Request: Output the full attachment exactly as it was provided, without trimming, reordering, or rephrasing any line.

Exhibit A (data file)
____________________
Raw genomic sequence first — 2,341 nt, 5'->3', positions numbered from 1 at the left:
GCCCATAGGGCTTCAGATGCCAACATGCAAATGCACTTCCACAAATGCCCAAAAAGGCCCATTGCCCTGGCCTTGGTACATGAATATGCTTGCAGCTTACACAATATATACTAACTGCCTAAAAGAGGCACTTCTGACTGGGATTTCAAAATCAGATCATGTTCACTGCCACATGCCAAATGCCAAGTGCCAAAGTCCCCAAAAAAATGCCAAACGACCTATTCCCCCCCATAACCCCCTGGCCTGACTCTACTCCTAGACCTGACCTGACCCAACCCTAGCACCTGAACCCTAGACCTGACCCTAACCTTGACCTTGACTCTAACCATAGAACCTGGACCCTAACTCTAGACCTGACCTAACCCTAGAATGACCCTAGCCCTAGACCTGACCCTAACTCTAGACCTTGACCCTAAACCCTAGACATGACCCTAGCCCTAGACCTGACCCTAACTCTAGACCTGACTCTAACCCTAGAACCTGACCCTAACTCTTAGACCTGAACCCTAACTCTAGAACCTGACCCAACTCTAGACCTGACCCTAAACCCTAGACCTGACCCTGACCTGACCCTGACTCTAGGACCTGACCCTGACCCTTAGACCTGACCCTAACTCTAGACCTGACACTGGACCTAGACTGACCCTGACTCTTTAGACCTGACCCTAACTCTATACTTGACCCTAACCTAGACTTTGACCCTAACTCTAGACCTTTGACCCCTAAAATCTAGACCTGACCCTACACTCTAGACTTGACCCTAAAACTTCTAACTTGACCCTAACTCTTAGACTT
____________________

Raw genomic sequence first — 2,341 nt, 5'->3', positions numbered from 1 at the left:
GCCCATAGGGCTTCAGATGCCAACATGCAAATGCACTTCCACAAATGCCCAAAAAGGCCCATTGCCCTGGCCTTGGTACATGAATATGCTTGCAGCTTACACAATATATACTAACTGCCTAAAAGAGGCACTTCTGACTGGGATTTCAAAATCAGATCATGTTCACTGCCACATGCCAAATGCCAAGTGCCAAAGTCCCCAAAAAAATGCCAAACGACCTATTCCCCCCCATAACCCCCTGGCCTGACTCTACTCCTAGACCTGACCTGACCCAACCCTAGCACCTGAACCCTAGACCTGACCCTAACCTTGACCTTGACTCTAACCATAGAACCTGGACCCTAACTCTAGACCTGACCTAACCCTAGAATGACCCTAGCCCTAGACCTGACCCTAACTCTAGACCTTGACCCTAAACCCTAGACATGACCCTAGCCCTAGACCTGACCCTAACTCTAGACCTGACTCTAACCCTAGAACCTGACCCTAACTCTTAGACCTGAACCCTAACTCTAGAACCTGACCCAACTCTAGACCTGACCCTAAACCCTAGACCTGACCCTGACCTGACCCTGACTCTAGGACCTGACCCTGACCCTTAGACCTGACCCTAACTCTAGACCTGACACTGGACCTAGACTGACCCTGACTCTTTAGACCTGACCCTAACTCTATACTTGACCCTAACCTAGACTTTGACCCTAACTCTAGACCTTTGACCCCTAAAATCTAGACCTGACCCTACACTCTAGACTTGACCCTAAAACTTCTAACTTGACCCTAACTCTTAGACTT